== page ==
|Kishan Kumar was a happy man a year ago, having pocketed more than Rs 4 crore from selling nearly 20 acres of fertile land to Reliance Industries Ltd for its 12,355-acre Special Economic Zone (SEZ) in Jhajjar and Gurgaon districts of Haryana.|
|Today, he is one of the many landowners in the area who look back at the transaction in regret.|
|"I would have been better off had I not sold my land. Frankly, when my neighbours started selling land to Reliance at Rs 22 lakh per acre, I was lured into it and sold 20 of my 32 acres," said Kumar, a farmer from Dadri-Toye village in Jhajjar district. He used to earn an annual income of nearly Rs 10 lakh from his land.|
|Kumar's lament is a small example of a dilemma farmers across India face as companies approach them for land for industrial projects.|
|The price surge at Jhajjar has more to do with skyrocketing land prices near the SEZ site plus a recent rumour that the Haryana government may increase the minimum price for land acquisition to more than Rs 55 lakh per acre.|
|Sat Pal, whose family had sold more than six acres of land in Ladpur village, has the same story to tell.|
|"If the land acquisition prices go up, my family can do nothing but regret the decision to sell their land. Had we waited like others, we would have got more than double the money," he said.|
|He added that most of the farmers who have sold their land were either in need of money or had plots that were not very productive.|
|Property brokers estimate that Reliance has already bought around 9,000 acres of land in the region, which the company declined to confirm.|
|And the impact has been significant. Property dealers in Jhajjar and Sultanpur said that land prices adjoining the SEZ site have doubled, and in some areas trebled. |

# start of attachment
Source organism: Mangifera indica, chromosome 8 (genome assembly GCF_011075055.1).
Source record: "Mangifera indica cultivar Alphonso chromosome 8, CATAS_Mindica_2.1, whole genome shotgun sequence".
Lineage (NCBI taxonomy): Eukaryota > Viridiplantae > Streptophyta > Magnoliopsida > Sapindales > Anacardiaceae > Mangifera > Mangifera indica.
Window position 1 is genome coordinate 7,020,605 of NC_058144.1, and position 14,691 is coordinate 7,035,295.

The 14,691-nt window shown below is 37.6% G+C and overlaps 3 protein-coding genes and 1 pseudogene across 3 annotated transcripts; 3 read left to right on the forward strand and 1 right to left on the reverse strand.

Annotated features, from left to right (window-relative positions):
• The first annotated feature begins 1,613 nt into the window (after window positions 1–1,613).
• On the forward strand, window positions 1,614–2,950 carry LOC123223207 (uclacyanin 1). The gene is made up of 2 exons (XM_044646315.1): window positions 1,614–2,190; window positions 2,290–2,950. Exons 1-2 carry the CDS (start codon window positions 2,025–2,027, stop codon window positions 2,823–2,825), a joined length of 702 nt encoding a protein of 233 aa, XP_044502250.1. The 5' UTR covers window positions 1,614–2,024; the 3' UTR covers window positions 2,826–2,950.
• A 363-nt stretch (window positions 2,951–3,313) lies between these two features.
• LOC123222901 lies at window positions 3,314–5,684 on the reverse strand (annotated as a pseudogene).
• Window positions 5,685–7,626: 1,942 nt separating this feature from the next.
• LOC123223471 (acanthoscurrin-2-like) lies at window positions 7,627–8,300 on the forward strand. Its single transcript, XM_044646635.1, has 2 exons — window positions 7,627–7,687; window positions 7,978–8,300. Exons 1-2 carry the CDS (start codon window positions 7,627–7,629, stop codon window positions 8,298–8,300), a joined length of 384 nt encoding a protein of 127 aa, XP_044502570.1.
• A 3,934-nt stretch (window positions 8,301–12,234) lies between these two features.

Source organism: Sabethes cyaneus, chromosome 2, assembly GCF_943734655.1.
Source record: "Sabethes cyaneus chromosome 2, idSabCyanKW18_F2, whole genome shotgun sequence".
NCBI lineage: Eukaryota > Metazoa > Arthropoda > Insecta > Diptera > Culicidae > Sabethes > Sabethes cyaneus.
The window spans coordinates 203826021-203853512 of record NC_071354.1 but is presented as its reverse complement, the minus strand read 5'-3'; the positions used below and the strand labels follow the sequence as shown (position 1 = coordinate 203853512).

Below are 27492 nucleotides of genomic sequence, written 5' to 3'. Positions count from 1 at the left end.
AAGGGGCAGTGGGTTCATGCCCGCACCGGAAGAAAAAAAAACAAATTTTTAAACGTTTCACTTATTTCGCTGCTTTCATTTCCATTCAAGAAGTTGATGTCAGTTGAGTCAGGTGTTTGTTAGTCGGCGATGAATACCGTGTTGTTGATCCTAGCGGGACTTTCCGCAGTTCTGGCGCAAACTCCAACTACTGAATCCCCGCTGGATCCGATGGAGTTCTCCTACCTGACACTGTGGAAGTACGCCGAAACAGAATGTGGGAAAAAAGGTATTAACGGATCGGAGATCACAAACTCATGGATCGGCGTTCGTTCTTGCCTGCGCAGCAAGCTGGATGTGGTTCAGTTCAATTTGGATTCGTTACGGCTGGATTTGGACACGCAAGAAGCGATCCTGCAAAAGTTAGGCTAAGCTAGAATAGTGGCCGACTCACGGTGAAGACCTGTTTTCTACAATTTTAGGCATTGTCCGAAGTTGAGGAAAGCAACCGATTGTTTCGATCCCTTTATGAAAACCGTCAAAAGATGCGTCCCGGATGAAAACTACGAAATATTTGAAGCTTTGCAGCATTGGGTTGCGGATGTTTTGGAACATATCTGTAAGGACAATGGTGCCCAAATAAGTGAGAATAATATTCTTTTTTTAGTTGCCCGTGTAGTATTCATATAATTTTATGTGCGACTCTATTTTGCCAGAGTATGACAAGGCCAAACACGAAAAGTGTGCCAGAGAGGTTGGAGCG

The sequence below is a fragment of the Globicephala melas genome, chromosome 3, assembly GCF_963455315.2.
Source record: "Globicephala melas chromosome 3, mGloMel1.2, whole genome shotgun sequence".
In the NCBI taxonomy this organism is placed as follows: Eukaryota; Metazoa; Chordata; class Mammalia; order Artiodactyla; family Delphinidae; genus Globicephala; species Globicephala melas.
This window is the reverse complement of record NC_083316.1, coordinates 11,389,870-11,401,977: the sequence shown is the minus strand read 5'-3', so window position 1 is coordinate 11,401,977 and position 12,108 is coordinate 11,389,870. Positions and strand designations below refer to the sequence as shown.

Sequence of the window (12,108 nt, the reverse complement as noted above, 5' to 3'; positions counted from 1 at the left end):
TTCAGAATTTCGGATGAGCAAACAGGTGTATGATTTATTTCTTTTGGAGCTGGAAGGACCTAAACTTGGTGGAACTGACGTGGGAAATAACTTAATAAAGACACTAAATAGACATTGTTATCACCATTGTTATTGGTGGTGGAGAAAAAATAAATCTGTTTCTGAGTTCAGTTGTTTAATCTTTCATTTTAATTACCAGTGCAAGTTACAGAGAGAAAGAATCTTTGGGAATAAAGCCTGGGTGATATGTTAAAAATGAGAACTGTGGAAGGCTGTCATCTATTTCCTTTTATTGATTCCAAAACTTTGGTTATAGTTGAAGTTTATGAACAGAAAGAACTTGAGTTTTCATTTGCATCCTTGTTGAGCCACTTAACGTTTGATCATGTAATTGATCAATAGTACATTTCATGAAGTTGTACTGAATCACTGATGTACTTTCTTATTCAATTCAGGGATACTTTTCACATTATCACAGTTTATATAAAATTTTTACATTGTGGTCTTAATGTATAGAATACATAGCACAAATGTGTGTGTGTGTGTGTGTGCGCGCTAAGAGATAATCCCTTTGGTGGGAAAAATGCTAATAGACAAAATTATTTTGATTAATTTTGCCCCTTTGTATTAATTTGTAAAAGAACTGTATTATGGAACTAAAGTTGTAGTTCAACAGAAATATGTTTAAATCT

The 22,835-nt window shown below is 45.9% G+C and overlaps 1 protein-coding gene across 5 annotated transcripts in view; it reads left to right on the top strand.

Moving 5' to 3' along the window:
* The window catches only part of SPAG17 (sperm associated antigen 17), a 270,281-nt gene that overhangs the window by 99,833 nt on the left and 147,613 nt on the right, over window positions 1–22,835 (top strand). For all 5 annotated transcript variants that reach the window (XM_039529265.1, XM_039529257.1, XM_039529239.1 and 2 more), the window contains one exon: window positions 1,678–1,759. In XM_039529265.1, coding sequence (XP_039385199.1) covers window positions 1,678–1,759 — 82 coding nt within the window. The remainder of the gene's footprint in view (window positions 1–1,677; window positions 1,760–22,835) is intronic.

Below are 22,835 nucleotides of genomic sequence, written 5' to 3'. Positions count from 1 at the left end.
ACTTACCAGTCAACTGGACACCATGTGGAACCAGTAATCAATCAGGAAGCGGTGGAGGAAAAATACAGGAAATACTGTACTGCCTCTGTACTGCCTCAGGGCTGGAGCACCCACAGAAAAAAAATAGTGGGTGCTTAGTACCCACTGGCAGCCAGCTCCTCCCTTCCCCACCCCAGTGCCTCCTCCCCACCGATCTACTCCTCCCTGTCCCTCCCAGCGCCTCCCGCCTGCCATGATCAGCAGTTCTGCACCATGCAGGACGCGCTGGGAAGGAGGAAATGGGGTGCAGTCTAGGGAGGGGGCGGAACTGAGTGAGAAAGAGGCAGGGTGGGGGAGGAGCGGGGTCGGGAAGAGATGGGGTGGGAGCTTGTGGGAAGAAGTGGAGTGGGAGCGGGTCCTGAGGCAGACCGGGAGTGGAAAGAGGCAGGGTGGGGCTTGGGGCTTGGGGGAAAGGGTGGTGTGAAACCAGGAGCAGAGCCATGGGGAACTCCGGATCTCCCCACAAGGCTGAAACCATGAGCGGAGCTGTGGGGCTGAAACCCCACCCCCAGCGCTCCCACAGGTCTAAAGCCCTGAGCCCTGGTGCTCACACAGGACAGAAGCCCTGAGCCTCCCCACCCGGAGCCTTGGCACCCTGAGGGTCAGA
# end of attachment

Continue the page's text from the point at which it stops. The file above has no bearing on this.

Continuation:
"In Sultanpur, plots near the road are going for more than Rs 1 crore an acre, up from around Rs 45 lakh per acre. It's the same story in places like Garhi plots are going in the range of Rs 60 lakh to 80 lakh per acre from Rs 20 lakh to 25 lakh per acre. In Pataudi, farm plots are going for up to Rs 40 lakh an acre," said a property dealer based in Sultanpur.
Kishan Kumar and early sellers may be complaining of lost opportunities but there are many signs of new-found affluence in Jhajjar and surrounding areas. Yesterday's chief transport, the community tractor, has been jettisoned in favour of Maruti Altos and even the upmarket Honda SRV.
Meanwhile, bankers in Jhajjar confirm that deposits have doubled in the past one year. So much so that State Bank of India and Indian Bank have added this once sleepy town in their branch network.
"Deposits in Punjab and Sindh Bank touched Rs 180 crore. But in the past couple of months, many people have withdrawn money to invest in other source like land and real estate," said a banker in Jhajjar.
Indeed, Kishan Kumar has bought nearly 8 acres of land in Pataudi near Jhajjar, and will use it for farming. Just like him, many farmers are buying farm plots as far as Uttar Pradesh and Rajasthan.
But signs of tensions are already brewing. Despite the visible lifestyle changes of those farmers who sold land, there are many who are opting not to sell "" and not just because they anticipate higher prices later.
For instance, Kishan Kumar's friend Suresh Kumar has decided not to sell his land and stick to farming. "I have no idea about handling large sums of money and farming is the only skill I know. I will not sell my land to Reliance and the state government will have to acquire it from me," he said.
Suresh claims there are others in his village who are not going to sell their land to Reliance at any cost.
Indeed, Kishan Kumar said his friends and family have decided not to sell their land to Reliance. "There has not been any major land deals for the past three four months in my village or the surrounding area," he said.
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